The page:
Barth according to Busch was particularly critical of the confessing church because he believed that it erred in its idea that for Christians in their life outside the church the Word of God, as attested in Scripture, is suspended. It was this suspension, which then enabled a surrendering of their daily lives to the secular powers, something which was not different from the German Christians (Busch 2002:69). The removal of the German Christians from the church was therefore according to Barth no gain because their errors then remained in the church and therefore the church was then wrong in itself. Barth believed that the church could therefore only become a confessing church when it rid itself from that idea (Busch 2002:69).

It was therefore important, at least for Barth, to spend some time discussing the problematic of this two-sector doctrine which for him is located at the heart of his engagement with gospel and law (the inseparability of dogmatics and ethics). Barth’s Christian ethics takes its point of departure in the formula “Gospel and Law” which for him was also the basic substance of his dogmatics (Busch 2004b:152). Simply stated, the gospel speaks about God’s will for us while the law tells us what God wills from us. Although they are two issues, because in both we encounter the same God who has a relationship with humanity. They are therefore not to be separated although they are two distinctive issues.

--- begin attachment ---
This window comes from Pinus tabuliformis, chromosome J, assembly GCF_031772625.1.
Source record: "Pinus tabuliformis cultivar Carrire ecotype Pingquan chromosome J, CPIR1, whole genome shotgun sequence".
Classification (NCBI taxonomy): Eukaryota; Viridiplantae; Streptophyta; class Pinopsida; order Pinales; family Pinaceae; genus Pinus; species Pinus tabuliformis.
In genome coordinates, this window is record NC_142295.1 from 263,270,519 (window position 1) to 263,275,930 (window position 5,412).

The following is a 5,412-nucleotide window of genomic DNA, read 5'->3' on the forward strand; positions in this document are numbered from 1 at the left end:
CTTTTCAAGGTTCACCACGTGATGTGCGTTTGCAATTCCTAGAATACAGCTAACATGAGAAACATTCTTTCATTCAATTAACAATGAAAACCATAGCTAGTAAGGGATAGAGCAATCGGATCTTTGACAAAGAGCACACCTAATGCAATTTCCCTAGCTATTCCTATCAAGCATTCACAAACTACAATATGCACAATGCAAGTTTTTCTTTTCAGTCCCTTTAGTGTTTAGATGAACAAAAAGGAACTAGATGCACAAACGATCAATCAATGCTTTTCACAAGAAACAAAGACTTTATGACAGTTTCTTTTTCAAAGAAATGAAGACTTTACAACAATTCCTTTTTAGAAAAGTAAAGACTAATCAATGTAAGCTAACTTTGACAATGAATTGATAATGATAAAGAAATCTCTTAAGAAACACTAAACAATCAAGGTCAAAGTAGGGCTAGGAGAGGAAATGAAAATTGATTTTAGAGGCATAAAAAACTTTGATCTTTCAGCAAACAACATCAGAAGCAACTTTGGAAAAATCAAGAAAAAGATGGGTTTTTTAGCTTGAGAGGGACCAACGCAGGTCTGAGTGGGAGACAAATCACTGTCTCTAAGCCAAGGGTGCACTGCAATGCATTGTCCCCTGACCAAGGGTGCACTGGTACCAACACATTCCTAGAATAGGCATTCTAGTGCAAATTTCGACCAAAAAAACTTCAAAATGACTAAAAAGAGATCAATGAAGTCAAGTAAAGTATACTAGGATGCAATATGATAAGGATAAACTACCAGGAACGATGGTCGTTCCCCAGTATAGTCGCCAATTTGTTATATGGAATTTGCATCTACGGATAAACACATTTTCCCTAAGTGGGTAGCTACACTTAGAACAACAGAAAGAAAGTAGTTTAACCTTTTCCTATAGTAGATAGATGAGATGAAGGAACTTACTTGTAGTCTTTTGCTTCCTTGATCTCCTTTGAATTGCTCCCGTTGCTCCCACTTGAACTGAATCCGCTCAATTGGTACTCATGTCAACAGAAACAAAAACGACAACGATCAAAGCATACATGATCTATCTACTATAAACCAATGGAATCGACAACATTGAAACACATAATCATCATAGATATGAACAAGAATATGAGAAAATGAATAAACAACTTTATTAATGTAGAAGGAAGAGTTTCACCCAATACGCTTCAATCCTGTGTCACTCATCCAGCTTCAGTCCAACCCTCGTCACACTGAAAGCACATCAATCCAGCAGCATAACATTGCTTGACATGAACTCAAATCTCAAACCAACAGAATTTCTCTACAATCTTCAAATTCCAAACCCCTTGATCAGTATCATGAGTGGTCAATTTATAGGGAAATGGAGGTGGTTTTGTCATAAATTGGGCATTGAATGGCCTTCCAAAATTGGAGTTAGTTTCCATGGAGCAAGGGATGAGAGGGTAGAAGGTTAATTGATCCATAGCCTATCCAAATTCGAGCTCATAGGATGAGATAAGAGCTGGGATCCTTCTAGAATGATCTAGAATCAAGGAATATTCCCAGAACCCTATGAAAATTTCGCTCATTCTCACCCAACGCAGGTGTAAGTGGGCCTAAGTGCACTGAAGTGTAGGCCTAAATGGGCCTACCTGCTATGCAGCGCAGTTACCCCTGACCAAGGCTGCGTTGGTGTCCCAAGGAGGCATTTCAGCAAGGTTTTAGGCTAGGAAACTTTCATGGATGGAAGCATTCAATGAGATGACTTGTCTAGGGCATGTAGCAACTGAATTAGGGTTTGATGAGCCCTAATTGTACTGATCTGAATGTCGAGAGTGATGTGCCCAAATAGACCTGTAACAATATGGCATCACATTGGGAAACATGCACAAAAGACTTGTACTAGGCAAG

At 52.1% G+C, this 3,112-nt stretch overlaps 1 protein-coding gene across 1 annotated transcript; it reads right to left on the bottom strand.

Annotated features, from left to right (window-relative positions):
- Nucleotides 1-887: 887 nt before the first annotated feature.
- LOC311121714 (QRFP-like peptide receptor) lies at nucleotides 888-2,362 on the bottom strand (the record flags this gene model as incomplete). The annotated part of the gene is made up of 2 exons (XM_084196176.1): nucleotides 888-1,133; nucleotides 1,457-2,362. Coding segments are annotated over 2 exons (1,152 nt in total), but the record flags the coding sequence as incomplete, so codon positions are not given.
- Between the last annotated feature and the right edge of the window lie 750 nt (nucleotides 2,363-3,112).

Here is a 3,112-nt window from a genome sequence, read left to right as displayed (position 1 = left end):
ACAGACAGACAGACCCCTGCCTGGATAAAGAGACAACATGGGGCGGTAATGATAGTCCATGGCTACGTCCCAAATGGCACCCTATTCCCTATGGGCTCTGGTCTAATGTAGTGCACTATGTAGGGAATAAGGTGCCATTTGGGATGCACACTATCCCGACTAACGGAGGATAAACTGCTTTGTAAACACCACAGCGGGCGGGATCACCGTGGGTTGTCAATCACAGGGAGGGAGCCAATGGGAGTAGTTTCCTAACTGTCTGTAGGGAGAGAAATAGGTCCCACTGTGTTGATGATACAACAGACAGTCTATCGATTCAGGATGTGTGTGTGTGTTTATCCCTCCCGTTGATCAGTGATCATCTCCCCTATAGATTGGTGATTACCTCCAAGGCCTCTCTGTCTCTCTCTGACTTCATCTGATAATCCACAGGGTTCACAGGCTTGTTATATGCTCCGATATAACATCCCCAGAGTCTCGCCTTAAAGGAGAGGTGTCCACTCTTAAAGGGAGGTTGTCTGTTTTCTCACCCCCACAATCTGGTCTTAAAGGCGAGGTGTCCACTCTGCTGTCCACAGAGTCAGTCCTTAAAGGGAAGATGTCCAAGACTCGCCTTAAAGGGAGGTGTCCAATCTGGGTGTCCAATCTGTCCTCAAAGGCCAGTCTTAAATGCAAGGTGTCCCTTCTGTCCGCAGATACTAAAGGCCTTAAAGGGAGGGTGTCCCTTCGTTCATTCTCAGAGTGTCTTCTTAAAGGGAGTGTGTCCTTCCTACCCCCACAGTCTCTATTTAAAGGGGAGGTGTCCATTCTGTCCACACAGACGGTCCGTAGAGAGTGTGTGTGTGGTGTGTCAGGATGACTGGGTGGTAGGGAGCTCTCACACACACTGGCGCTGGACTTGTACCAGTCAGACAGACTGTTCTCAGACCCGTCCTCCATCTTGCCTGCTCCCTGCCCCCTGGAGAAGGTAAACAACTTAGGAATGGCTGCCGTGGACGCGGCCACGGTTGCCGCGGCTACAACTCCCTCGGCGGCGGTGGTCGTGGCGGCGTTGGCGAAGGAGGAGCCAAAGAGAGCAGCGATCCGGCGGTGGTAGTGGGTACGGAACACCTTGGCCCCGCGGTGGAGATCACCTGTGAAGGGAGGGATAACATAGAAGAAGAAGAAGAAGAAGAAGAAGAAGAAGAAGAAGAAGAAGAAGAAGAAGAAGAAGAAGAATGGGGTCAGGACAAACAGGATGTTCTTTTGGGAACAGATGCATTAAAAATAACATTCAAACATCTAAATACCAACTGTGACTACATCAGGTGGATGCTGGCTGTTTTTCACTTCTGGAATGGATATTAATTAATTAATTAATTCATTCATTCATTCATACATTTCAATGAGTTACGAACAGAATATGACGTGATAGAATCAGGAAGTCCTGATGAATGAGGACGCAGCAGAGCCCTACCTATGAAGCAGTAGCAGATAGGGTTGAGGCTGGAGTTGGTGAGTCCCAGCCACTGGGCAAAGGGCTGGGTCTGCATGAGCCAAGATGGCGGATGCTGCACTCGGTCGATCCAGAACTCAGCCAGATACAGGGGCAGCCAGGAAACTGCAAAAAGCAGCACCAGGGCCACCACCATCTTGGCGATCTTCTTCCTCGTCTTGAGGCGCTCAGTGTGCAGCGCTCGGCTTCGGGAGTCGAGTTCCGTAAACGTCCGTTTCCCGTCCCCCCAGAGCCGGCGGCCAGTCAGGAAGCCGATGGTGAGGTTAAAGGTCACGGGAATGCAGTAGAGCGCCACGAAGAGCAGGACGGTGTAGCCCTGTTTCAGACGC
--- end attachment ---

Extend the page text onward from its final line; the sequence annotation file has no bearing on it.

Karl Barth deals extensively with the subject “Gospel and Law” in his CD II/2 especially in the chapters 36-39. In the chapters mentioned, Barth makes it clear that ethics interprets the law as the form of the gospel (Barth CD II/2: 509). Barth’s usage of ethics in line with gospel and law also demonstrates his disdain for the separation of ethics from dogmatics. Having pointed this out, it then goes without saying that ethics remains essential in our deliberations concerning gospel and its relationship to law.

As much as the chapters in question remains fundamental to our understanding of how the gospel relates to the law, it is his later work which re-invites us to ponder the significant relationship which exist between gospel and law. In CD IV.3.1 it becomes almost immediately clear that the compulsion that he felt for dealing with these subjects stemmed from the criticism, which he received from theologians of the Lutheran traditions especially by Lutheran theologians such as W Elert, P Althaus, E Sommerlath, H Thielicke, et al (Barth CD IV/3.1: 370).

These Lutheran theologians believed that Barth did not comprehend the relationship between these concepts and that his interpretation, which insists that they ought to be seen as unified is not convincing. The issues raised by these theologians leaves Barth with the need of deciphering the possibility of whether he had completely misread Luther or whether he simply did not know Luther at all, both of which are postulates that he does not seem to want to entertain. Barth is certainly aware that Luther himself has been a rather controversial person when it comes to these issues. He believes that with the following issues in which he outlines his confusion with regard to the interpretation of Gospel and Law, one sees more than one Luther (Barth CD IV/3.1: 371). It is for this reason that he felt compelled to raise the following problems concerning an interpretation, which insist on the separateness of Gospel from Law.